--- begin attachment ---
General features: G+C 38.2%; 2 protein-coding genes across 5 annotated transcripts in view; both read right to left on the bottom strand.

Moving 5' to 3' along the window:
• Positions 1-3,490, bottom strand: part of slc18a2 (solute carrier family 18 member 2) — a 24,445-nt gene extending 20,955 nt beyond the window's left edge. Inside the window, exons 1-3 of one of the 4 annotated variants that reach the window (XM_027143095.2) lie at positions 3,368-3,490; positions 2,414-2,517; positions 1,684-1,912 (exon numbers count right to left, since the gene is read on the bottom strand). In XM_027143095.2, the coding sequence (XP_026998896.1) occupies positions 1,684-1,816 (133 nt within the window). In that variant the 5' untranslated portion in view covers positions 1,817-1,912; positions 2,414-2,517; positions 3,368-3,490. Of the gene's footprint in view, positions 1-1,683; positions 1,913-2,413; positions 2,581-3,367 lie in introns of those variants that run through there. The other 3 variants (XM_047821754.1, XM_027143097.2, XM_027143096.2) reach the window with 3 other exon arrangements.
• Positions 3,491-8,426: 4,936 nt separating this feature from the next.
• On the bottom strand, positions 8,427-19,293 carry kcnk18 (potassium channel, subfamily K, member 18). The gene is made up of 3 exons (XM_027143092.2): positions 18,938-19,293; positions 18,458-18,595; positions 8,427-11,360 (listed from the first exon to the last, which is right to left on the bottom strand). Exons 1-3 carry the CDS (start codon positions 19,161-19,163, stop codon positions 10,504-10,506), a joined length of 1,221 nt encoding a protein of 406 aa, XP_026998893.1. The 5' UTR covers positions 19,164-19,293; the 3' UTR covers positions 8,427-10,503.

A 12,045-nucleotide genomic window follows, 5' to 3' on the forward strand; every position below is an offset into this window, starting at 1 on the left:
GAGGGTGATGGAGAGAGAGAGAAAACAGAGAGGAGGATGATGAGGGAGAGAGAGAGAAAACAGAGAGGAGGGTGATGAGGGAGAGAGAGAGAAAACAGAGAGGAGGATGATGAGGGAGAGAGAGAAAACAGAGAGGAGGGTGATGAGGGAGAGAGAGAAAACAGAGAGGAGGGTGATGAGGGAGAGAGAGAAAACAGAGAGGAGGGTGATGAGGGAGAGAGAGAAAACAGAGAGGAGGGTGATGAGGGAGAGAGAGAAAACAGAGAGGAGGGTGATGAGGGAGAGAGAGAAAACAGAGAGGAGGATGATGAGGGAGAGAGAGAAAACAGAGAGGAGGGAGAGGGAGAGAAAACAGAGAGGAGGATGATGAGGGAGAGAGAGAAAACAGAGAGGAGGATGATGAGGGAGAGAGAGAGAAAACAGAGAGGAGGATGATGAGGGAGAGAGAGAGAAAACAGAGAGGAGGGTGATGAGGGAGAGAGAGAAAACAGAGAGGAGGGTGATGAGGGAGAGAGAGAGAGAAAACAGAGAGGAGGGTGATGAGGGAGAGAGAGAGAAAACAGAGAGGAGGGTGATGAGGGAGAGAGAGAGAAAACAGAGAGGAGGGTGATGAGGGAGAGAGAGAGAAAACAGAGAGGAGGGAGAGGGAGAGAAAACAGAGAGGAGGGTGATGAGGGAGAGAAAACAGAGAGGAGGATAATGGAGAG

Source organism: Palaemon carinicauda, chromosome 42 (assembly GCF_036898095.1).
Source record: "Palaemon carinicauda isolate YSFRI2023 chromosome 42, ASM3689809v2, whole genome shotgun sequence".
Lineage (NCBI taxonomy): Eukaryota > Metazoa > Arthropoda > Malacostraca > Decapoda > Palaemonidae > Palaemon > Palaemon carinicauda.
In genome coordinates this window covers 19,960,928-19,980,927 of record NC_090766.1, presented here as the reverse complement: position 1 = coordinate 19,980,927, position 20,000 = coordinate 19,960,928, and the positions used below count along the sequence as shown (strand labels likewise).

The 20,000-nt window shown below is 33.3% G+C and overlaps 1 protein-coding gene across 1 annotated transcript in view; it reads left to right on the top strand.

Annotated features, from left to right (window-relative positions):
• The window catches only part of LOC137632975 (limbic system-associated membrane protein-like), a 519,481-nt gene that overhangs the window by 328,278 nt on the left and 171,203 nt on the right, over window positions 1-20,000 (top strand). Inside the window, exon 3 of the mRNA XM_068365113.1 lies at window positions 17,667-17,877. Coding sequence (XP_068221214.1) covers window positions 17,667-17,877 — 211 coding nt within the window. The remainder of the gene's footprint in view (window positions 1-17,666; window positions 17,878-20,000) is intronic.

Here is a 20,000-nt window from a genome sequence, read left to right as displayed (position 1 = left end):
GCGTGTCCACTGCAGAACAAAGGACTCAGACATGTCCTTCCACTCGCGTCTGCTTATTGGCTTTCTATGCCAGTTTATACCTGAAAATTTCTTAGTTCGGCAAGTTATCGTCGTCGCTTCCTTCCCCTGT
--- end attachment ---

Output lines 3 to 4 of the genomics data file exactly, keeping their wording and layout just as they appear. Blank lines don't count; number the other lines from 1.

• Positions 1-3,490, bottom strand: part of slc18a2 (solute carrier family 18 member 2) — a 24,445-nt gene extending 20,955 nt beyond the window's left edge. Inside the window, exons 1-3 of one of the 4 annotated variants that reach the window (XM_027143095.2) lie at positions 3,368-3,490; positions 2,414-2,517; positions 1,684-1,912 (exon numbers count right to left, since the gene is read on the bottom strand). In XM_027143095.2, the coding sequence (XP_026998896.1) occupies positions 1,684-1,816 (133 nt within the window). In that variant the 5' untranslated portion in view covers positions 1,817-1,912; positions 2,414-2,517; positions 3,368-3,490. Of the gene's footprint in view, positions 1-1,683; positions 1,913-2,413; positions 2,581-3,367 lie in introns of those variants that run through there. The other 3 variants (XM_047821754.1, XM_027143097.2, XM_027143096.2) reach the window with 3 other exon arrangements.
• Positions 3,491-8,426: 4,936 nt separating this feature from the next.